"That’s not what I said!”
“You are putting words in my mouth!”
“Look – I gine shut up cuz you not listening to me…”
I guess we have heard and said at least one of these at some point or another whilst trying to communicate to somebody about something, somewhere. But how does a cool conversation spiral out of control in a short period of time? When we communicate – or try to anyway – we want all the attention on us. We want to make sure that we are speaking clearly, that we are understood, that our language is transparent as possible.
Sorry not sorry – but it ain all about you!
"It's not about what you said, it's about what you didn't say"
Whilst it is understood that effective communication imparts the aforementioned things, we forget that in order to give information we must first receive it. To communicate, one must first shut up. Shut up and listen to those who are trying to communicate to us. Not because we have heard a segment of what they were saying and trail off into thinking of your own response. Usually that is what happens you know. Especially in heating arguments. We get so caught up about proving to be right, that we forget to be humble and allow the other person to open up to us to see where they are coming from.
But how does one become a good communicator anyway? Well it takes a few things actually and what I am going to suggest will not be the end all of it all. But they have been helping me tremendously these past few years.
Be An Engaged Listener:
When we speak we hardly take time to actually listen to what the other party is saying. We tend to wait for them to stop talking and continue where you left off. Being an engaged listener means to not only listen to their words, but you listen to their tone of voice, body language, etc. Your tone conveys emotion and things like text messaging for forum chats can at times be misleading in terms of providing the nonverbal cues behind the words being spoken. This is why sometimes when having conversations it is best to have them face to face.
"To speak, is to understand. To understand is to listen"
Try To Set Aside Judgement:
Now in addition to being a more effective listener, you should try your best not to allow any preconceived notions about your counterpart dissuade you from listening to any valid points they may be presenting. Let your maturity help guide your judgments away and focus on the topic at hand. You don’t have to like the other party or even agree with them on the stance taken within the discussion. Withhold blame and criticism in order to understand them as best as you can.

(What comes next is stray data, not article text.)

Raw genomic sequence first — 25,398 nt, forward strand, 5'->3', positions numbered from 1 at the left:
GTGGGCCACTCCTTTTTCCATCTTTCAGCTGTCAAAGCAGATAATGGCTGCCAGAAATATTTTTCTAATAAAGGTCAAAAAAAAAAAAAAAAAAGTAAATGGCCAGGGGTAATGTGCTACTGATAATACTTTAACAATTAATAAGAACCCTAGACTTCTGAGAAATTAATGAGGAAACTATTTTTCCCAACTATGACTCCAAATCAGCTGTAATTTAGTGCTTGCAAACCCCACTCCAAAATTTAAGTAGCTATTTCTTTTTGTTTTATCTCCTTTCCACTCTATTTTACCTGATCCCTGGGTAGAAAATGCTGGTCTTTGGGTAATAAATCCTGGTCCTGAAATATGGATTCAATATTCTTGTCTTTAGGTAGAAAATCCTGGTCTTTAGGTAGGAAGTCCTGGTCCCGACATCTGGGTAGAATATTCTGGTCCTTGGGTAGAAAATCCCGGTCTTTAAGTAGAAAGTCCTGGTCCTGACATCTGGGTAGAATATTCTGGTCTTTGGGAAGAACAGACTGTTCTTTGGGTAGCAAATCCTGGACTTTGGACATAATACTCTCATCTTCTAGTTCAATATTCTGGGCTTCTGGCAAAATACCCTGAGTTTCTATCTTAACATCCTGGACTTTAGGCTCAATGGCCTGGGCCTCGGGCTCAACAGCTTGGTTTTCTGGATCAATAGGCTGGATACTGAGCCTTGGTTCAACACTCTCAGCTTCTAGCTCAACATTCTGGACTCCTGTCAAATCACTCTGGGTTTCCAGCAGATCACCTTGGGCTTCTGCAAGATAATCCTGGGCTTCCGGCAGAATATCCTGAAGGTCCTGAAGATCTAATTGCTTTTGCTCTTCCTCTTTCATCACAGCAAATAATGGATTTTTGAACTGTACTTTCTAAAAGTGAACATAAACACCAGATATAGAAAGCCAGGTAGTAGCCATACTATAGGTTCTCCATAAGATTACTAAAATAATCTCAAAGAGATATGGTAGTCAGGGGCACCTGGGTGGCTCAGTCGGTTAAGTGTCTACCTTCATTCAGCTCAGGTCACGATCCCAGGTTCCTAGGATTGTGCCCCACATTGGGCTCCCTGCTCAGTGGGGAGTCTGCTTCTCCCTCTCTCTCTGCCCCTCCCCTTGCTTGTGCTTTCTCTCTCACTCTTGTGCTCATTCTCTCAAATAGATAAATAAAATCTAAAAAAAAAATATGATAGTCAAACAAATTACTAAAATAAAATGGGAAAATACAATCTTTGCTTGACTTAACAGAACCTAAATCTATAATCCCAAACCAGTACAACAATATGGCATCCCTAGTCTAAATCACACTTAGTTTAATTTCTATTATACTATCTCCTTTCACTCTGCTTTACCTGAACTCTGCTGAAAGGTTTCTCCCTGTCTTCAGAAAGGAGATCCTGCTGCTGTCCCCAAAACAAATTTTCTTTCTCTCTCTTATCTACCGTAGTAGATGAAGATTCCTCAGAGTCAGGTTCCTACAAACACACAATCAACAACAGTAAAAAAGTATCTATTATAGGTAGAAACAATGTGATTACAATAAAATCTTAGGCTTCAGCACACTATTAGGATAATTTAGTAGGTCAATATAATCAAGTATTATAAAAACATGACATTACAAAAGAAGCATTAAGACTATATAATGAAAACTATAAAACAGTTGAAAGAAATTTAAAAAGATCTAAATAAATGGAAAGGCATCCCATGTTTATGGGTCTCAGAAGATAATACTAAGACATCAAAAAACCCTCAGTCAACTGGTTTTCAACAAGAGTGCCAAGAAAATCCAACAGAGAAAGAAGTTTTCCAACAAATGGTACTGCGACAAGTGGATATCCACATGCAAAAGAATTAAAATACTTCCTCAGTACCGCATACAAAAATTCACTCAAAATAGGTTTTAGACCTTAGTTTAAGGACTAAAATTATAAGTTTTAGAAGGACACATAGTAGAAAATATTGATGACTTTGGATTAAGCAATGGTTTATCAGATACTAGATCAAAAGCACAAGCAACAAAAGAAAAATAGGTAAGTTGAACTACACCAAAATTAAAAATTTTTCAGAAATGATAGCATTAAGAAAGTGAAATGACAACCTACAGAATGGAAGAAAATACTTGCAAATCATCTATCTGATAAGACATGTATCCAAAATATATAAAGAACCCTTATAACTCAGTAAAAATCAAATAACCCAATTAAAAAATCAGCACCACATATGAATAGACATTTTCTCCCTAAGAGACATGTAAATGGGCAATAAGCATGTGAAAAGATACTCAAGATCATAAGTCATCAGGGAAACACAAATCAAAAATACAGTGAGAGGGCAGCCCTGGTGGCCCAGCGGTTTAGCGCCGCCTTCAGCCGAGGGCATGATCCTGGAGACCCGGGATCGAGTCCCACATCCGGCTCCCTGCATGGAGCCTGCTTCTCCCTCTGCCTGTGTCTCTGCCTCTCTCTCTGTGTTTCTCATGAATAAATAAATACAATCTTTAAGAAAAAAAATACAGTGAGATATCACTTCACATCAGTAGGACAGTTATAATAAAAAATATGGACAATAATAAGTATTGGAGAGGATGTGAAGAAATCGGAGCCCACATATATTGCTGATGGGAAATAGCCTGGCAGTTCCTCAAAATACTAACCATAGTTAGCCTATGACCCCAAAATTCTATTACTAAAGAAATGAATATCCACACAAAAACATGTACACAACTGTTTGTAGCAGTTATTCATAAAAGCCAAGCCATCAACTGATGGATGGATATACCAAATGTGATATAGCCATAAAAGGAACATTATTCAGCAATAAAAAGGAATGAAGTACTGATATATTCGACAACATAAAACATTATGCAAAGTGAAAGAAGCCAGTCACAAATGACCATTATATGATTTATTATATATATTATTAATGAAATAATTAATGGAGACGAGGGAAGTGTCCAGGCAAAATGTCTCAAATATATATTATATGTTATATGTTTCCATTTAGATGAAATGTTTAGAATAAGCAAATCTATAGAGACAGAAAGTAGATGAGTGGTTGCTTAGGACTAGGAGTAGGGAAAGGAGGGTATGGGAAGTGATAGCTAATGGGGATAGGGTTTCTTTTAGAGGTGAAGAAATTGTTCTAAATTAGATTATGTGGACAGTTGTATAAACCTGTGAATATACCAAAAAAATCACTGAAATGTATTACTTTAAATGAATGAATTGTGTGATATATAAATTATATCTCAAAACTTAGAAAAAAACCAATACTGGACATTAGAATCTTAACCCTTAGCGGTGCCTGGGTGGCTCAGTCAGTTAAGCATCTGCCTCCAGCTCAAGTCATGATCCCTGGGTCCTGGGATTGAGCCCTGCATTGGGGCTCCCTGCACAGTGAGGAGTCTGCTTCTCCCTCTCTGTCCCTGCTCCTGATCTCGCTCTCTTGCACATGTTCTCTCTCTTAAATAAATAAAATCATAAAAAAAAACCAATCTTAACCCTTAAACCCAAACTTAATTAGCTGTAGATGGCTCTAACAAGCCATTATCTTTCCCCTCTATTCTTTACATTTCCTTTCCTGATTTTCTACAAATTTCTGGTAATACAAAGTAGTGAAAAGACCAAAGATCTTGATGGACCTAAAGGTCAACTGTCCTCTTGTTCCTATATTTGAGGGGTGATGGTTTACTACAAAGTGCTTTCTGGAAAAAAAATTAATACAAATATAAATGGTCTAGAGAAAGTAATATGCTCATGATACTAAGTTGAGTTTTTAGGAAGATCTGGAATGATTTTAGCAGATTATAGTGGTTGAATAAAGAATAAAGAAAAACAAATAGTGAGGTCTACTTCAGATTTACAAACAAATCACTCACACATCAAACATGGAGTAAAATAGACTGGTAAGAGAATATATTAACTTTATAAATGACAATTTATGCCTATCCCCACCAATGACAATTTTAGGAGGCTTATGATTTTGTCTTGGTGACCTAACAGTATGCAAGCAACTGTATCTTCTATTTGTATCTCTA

If you are feeling disconnected in the discussion or for whatever reason do not understand their point, you can reflect what has been said by paraphrasing:
“What I’m hearing is…” or “Is it that you are saying?...”
It is ok that you ask questions, “What do you mean when you say …?” etc.
In doing so, the other party realizes that you are trying to meet them halfway and are making the effort to understand where they are coming from.
"A lack of transparency causes assumptions. We must never assume anything!"
Sometimes a "communication referee" is best to mediate the discussion. A teacher, psychiatrist, counselor, or even a mentor. Who ever they are, they should be an outside person who has no particular investment to the discussion, who can guide the parties at hand to a safe space and a more amicable environment. They can reel you back in if it looks like emotions are getting the best of you and even set a time limit for each person to have their say.
Finally what I will suggest, is to always be respectful of another person's view. Don't be petty. We are all dynamic people with different philosophies in life. There are just going to be times that you will not agree or the other player will not get your point. Respectfully move on from that situation and remember to carry yourself in a professional manner if you do have to speak to that person again. Know what you have done your best to build a bridge and try not to beat yourself over it if the outcome is not what you have expected.
Photography by: D.J Simmons
of Dojangles Publishing